Possible Biden win may spur cannabis industry growth
Companies with US exposure are better positioned to benefit from easing prohibition, writes Kristoffer Inton.
The upcoming US presidential election could lead to important regulatory changes that would grow the budding cannabis industry. Democratic presidential candidate Joe Biden and vice presidential candidate Kamala Harris have proposed decriminalising cannabis.
Although this would simply reduce incarceration for low-level possession crimes, it could signal the easing of federal prohibition. However, we continue to think that a change to US federal law, removing prohibition and allowing states to choose their own cannabis legality, won’t come until at least 2023. Nevertheless, interim changes can reduce legal risk and ease access to banks and other ancillary services for the cannabis industry.
We think the US market will prove to be the largest and will offer rapid growth. We forecast nearly 25 per cent average annual growth for the US recreational market and nearly 15 per cent for the medical market through 2030.
Presidential election aside, Arizona, Montana, and New Jersey are voting on recreational legalization, Mississippi is voting on medical, and South Dakota is voting on both. Successful votes open new legal markets but don’t significantly benefit cannabis companies, since it is federally illegal to sell cannabis across state lines. Additional state legalizations create new markets but require companies to apply for new cultivation and dispensary licenses in each state.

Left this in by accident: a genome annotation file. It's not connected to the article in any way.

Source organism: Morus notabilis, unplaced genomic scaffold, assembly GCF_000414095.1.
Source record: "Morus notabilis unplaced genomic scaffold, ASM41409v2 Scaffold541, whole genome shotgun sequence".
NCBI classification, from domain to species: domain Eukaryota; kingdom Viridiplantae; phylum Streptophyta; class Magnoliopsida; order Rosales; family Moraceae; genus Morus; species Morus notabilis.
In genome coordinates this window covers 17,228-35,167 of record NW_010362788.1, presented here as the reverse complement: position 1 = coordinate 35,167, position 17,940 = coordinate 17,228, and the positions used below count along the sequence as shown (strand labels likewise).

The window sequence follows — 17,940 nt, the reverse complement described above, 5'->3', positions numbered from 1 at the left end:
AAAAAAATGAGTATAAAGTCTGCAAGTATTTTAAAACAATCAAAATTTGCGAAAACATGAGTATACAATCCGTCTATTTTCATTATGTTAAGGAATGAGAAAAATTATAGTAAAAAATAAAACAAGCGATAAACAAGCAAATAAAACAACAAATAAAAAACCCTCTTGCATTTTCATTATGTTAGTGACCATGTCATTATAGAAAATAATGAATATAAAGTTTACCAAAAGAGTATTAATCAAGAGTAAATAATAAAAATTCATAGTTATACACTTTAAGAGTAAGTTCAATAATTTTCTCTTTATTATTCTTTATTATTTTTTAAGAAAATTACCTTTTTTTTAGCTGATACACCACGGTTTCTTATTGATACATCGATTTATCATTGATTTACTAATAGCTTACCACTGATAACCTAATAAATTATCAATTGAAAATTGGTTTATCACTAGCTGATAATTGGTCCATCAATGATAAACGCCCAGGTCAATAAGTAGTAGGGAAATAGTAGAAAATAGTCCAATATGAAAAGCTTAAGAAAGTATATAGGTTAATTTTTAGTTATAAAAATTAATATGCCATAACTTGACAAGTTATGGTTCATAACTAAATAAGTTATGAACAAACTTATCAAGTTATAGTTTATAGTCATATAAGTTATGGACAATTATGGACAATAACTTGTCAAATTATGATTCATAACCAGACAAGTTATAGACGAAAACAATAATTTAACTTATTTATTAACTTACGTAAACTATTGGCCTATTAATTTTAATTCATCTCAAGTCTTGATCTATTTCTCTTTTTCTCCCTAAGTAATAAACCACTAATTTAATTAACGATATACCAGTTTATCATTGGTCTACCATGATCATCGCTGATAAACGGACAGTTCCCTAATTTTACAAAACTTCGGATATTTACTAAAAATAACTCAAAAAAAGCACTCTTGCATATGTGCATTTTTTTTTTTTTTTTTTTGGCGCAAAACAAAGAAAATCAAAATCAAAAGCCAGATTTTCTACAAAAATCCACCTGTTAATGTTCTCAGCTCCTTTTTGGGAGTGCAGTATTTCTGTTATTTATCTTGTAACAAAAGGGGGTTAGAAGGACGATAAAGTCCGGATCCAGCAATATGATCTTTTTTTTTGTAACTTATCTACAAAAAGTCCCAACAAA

A Democrat election win will be best for the US-based THC cannabis companies, such as Curaleaf (CURLF) and Green Thumb Industries (GTBIF). Canopy Growth (CGC) is the only Canadian company we cover that has direct exposure through its deal to acquire US-based Acreage Holdings immediately upon change to federal law. We think Canopy paid a good price and acquired an attractive option for an accelerated entry into the US cannabis market.
Cronos (CRON), Tilray (TLRY), and Aurora Cannabis (ACB) have some exposure to the United States but only through hemp-derived CBD. We view CBD as less attractive than THC, given the massive amount of competition and low barriers to entry. Aphria (APHA) has no meaningful US exposure but is actively looking for a THC partner in the country.
The removal of US federal prohibitions is a primary catalyst in our bullish outlook for companies with exposure to the US cannabis market. Once US federal prohibition is removed, there will be significant competition for US THC cannabis companies. Not only could incumbents be richly valued in acquisitions, but they would likely enjoy far stronger liquidity, driving intense bidding for cultivation and dispensary licences at play.
Lastly, regulatory changes could permit cannabis stocks to trade on US exchanges as opposed to being limited to the over-the-counter market and Canadian exchanges. This would allow for greater access to capital markets. Currently, many institutional investors are precluded from investing in over-the-counter stocks due to the lack of sufficient liquidity. Thus, we could even see increased institutional ownership in cannabis companies, which remains notably low.